Finding Hope Within Despair

Yael Eckstein  |  August 1, 2022

Yael praying at Western Wall, Temple Mount, Jerusalem Old City, illustrates Tisha B'Av
(Photo: Avishag Shaar-Yashuv)

This coming Saturday night marks the saddest day on the Jewish calendar: Tisha B’Av, the ninth day of the Hebrew month of Av.

‘How Could We Not Cry’

On this day Jews around the world mourn every tragedy in the long history of the Jewish people through fasting, reading the Book of Lamentations, and crying out to God in prayer.

Many horrible tragedies occurred on the 9th of Av. Both the First and Second Temples in Jerusalem were destroyed. With the destruction of the Second Temple by the Romans in 70 CE, the Jews of Israel were dispersed to “the four corners of the earth,” beginning an exile whose bitter ramifications are still felt today.

I want to share with you a story that is on my heart as I spiritually prepare for the darkest day of the Jewish year. The story is recorded in the Talmud (Judaism’s Oral Tradition), and took place shortly after the destruction of the Second Temple in Jerusalem.

A famous rabbi, Rabbi Akiva, and his colleagues, who were the Jewish leaders of the time, travelled to Mount Scopus in order to witness the destruction of the Temple for themselves. When they caught their first glimpse of the ruins, they were overcome by grief and tore their clothing in mourning. They got to the Temple Mount and saw foxes running around where the Holy of Holies once stood, and they cried. However, Akiva laughed.

“Why are you laughing?” the rabbis asked. “Why are you crying?” Akiva replied. Incredulous, the rabbis explained that they were looking at the holiest place in the world “and now foxes run through it! How could we not cry!” they exclaimed.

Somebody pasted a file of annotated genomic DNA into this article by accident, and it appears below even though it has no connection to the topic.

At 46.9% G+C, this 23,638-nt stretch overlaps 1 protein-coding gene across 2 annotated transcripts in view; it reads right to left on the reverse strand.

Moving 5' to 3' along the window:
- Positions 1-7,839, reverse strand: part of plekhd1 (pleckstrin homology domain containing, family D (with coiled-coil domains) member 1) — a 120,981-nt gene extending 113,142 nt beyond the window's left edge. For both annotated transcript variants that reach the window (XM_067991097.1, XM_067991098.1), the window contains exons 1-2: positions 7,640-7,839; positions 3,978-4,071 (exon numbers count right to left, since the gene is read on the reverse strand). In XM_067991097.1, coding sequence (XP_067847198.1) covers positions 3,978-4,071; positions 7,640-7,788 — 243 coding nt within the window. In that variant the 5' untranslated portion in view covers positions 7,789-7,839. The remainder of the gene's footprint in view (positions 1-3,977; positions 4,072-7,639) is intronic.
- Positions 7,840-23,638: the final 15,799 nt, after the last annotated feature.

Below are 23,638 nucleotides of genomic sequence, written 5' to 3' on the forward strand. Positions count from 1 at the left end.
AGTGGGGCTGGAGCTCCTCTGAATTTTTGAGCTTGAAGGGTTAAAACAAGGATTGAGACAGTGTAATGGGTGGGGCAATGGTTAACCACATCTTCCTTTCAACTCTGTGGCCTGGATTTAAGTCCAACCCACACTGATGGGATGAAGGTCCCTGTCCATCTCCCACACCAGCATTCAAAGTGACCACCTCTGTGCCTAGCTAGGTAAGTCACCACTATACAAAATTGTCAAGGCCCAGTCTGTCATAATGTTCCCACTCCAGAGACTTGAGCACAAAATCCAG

Prophecy Fulfilled on Tisha B’Av

“That is why I am laughing,” Akiva answered. He continued, “One prophet said, ‘because of you, Zion will be plowed like a field’ (Micah 3:12). Another prophet said, ‘once again men of women of ripe old age will sit in the streets of Jerusalem, each of them with cane in hand because of their age. The city streets will be filled with boys and girls playing there.’ (Zechariah 8:4-5). Since the words of one prophet have been fulfilled, I now know that the words of the other prophet will also be fulfilled.”

To this the rabbis exclaimed, “You have comforted us, Akiva, you have comforted us.”

I think of this story often as I personally witness so many of God’s prophecies coming to fruition. We have seen the return of the Jewish people to Israel, and I have watched my own children play in the streets of Jerusalem. The land of Israel, once barren and lifeless, is bursting with life and exporting its fruit to the rest of the world.

As the generation blessed to watch God’s prophecies unfold, we of all people should know for certain that all of God’s prophecies will come to be, no matter how difficult things may seem. So although this Tisha B’Av I will mourn nearly two millennia of Jewish exile and suffering, I will not give up hope.

This ministry gives me so much strength as we actively help bring God’s promises to fruition. I know that we are on the doorstep of redemption — may we see it soon, together. Amen!

With blessings from the Holy Land,

Yael Eckstein's Signature